n n Normal forces are forces that are exerted by a surface due to compressed atomic "springs" in the surface. They are reactions to forces exerted on the surface. Normal forces are always perpendicular to the surface Normal Forces 2 Static Friction Forces: fs
n n Static friction is a force that keeps an object from moving on a surface The static friction force points opposite to the direction an object would move if there were no friction. Kinetic Friction Forces  fk
n n The kinetic friction force opposes the motion of an object moving on a surface. The kinetic friction forces points in the direction opposite the velocity vector Drag Forces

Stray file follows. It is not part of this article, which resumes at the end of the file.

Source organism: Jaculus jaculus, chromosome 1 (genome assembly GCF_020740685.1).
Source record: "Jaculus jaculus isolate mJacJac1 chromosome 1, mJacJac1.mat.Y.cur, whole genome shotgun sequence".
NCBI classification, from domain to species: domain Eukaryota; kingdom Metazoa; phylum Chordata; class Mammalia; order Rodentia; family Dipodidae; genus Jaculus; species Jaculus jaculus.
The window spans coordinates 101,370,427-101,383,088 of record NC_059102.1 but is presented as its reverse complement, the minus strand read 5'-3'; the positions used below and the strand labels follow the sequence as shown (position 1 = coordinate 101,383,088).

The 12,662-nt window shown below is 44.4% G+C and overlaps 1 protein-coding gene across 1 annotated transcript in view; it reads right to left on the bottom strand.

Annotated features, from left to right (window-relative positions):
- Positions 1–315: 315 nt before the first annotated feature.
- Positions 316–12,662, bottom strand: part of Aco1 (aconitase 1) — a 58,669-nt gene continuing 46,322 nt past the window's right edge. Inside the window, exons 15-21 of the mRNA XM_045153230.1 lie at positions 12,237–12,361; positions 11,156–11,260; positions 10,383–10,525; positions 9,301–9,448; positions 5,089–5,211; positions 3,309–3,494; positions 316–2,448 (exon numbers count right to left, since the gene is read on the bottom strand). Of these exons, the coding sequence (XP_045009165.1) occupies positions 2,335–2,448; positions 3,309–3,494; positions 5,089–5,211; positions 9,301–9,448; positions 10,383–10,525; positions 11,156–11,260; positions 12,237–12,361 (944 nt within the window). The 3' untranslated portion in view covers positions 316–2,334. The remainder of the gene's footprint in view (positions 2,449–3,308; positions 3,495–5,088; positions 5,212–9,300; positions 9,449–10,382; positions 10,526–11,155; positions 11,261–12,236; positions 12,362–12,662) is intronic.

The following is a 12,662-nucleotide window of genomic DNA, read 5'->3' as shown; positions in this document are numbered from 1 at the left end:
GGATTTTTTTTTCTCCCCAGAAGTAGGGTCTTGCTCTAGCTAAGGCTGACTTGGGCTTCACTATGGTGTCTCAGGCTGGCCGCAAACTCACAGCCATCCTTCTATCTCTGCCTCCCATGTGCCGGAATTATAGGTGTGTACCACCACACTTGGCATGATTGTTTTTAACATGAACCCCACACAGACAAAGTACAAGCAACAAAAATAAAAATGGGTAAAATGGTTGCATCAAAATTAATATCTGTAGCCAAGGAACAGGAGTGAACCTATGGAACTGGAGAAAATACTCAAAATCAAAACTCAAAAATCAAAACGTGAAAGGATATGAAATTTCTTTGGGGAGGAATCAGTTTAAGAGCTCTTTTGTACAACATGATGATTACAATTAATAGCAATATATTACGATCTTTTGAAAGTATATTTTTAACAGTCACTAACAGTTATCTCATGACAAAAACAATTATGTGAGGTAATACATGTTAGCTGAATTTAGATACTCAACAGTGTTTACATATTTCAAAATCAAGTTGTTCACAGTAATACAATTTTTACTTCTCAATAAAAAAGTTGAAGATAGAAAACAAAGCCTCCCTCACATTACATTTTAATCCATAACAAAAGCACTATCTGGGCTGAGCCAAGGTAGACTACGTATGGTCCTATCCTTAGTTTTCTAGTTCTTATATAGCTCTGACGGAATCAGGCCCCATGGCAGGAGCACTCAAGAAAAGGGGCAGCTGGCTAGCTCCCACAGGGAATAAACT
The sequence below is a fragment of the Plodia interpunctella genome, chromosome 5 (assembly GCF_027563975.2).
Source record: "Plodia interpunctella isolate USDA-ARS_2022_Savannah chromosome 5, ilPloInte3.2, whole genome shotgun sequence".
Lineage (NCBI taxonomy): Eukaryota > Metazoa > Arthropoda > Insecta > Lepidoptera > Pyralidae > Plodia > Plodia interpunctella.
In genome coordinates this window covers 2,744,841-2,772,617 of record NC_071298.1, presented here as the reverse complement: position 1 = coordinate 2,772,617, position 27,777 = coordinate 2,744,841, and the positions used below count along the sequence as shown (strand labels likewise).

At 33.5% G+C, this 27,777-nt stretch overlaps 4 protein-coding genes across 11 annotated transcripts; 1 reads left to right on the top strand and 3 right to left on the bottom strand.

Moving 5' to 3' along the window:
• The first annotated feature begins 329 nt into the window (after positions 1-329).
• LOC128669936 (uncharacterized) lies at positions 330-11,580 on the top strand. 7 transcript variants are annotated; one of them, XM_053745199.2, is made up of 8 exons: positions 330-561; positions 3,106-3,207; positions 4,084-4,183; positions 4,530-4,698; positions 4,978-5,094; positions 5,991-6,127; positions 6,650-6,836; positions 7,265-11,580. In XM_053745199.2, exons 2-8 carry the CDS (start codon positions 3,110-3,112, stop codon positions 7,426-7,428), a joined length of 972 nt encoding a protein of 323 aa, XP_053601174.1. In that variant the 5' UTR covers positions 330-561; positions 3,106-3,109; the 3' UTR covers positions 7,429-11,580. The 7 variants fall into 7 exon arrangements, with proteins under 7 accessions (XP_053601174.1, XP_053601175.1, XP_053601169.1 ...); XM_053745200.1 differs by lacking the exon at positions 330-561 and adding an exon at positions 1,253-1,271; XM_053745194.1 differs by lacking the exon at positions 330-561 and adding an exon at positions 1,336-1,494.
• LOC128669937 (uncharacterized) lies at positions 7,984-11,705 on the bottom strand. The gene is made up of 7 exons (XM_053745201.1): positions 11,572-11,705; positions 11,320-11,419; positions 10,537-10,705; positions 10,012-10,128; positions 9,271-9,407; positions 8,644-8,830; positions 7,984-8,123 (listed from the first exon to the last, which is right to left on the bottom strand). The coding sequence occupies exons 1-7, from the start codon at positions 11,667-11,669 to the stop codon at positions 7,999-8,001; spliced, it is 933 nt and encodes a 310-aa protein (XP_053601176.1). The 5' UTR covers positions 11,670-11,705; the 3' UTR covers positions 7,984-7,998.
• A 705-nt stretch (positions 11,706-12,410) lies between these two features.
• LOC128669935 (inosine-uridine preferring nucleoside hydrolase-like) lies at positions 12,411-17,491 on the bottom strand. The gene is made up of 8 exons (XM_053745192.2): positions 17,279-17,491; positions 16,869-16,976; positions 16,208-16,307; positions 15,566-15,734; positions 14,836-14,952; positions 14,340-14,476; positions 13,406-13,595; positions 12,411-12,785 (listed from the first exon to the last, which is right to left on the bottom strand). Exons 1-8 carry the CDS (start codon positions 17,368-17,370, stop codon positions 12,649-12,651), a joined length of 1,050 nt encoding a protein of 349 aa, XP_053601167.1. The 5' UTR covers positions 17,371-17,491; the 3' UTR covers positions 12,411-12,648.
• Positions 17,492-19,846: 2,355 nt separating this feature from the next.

n n Drag forces are a kind of friction force of an object moving through a fluid media (gas or liquid) The Drag force is opposite to the velocity vector Thrust
n Thrust is the force that propels jet planes and rockets. Electric & Magnetic Forces
n n Electric and magnetic forces act over long distances like gravitational forces. These force act on charged particles like electrons or protons Rubber Band Forces Proportionality Proportionality
Looking at the graph we can say a is proportional to F a F, where ,means proportional to n Mathematically we can write
n n We can also write F = ma, where m is a constant. a = cF, where c is a constant In this example m = 1 c Newton's First Law
n n An object at rest will stay at rest, or an object that is moving will continue to move at constant velocity if and only if the net (i.e. total) force acting on it is zero. Objects with no net force acting on them are said to be in equilibrium Newton's Second Law
n The acceleration of an object is directly proportional to the net force acting on it and inversely proportional to its mass a = SF/ m Algebraically we can also write, SF = m a More About Newton's Second Law